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What’s the difference between compost and peat moss?

Compost is manufactured from recycled materials derived from plants and animals.  Peat moss forms naturally over many, many years – also from decaying plants and animals.  Both are rich in organic matter.  But it takes so many years for nature to form peat moss that the product is not considered “sustainable.”  Peat also tends to be too expensive to be used in large projects.  Fortunately, compost can be substituted 1:1 for peat in any media mix or soil recipe.  

Section 2(d) of Executive Order 13514 establishes a 20 percent water reduction goal for federal agencies by fiscal year (FY) 2020 relative to baseline use (FY2010).

A reported 87 percent of all water consumed in the U.S. is utilized for irrigation, with “consumed” meaning no longer available for other purposes. An estimated 80 percent of consumptive use is by agriculture, as much as 90 percent in the western states.

Whether at home, in the landscape or on-farm, more efficient irrigation systems, moisture monitoring and other best management practices (BMPs) for water management are certainly important conservation tools. But compost use has been proven to reduce water consumption by 30 to 50 percent, because as organic matter (OM) content of soil goes up, water use goes down.  Optimum recommended OM content is 5 percent.

Compost is 40-50 percent organic matter and a better choice than either raw manure or peat moss to replenish and maintain OM at ideal levels.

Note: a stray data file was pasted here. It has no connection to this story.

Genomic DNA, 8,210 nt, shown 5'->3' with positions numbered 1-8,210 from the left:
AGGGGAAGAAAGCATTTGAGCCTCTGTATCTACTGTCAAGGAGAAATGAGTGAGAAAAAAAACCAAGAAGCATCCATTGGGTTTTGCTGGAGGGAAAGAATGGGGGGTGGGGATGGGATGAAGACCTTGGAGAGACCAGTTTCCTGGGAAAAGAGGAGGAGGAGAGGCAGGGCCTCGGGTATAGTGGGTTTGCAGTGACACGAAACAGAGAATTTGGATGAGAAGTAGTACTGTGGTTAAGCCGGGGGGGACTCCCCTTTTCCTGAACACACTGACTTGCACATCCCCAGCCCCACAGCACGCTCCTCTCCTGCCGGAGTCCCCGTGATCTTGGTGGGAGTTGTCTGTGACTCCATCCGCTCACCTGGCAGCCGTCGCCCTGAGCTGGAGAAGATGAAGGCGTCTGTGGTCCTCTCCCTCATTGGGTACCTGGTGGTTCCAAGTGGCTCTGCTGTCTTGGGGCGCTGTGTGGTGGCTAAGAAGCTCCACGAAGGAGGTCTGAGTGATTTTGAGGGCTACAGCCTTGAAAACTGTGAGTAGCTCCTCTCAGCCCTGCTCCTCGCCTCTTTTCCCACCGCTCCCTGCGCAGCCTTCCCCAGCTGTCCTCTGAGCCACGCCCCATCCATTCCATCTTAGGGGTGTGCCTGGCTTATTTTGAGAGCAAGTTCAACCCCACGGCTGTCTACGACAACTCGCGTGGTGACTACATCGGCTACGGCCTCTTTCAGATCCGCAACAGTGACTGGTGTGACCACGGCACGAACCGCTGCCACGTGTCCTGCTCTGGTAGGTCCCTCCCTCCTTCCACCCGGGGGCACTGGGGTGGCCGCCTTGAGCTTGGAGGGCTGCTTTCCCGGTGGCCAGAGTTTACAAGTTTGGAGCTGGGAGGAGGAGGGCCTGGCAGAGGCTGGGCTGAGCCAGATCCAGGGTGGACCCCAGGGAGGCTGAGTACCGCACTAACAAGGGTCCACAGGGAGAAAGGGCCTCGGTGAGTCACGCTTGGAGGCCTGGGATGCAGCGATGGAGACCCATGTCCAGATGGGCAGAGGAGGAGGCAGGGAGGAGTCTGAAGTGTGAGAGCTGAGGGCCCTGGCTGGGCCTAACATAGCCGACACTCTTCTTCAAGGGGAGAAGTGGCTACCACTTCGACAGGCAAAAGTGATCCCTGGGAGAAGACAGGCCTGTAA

For the typical 5,000 sq. ft. lawn, bringing soil OM content up 5 percent saves about 9,400 gallons of water a year. In the U.S., a national policy supporting a 5 percent increase in organic matter content just for single family detached homes (91+ million) would save about 855 billion gallons a year.

That’s the approximate volume the Mississippi River dumps into the Gulf of Mexico every three days and would be enough to water all the golf courses in Florida for the next four or five years or provide water for the City of Raleigh, NC, for the next 50.

There are more than 61.1 million irrigated acres in the U.S. – about six times the surface area of all suburban lawns. Six times 855 billion gallons saved is more than 5 trillon gallons every year.

If everyone (federal government included) with an irrigation system would raise the organic matter content of those irrigated landscapes and cropland to 5 percent and keep it there, the impact on water use would be staggering.

The simultaneous impact on stormwater runoff is also an eye-opener, but we’ll save those mind-boggling numbers for another day.

Resources for this post: consumptive water useU.S. irrigated acreage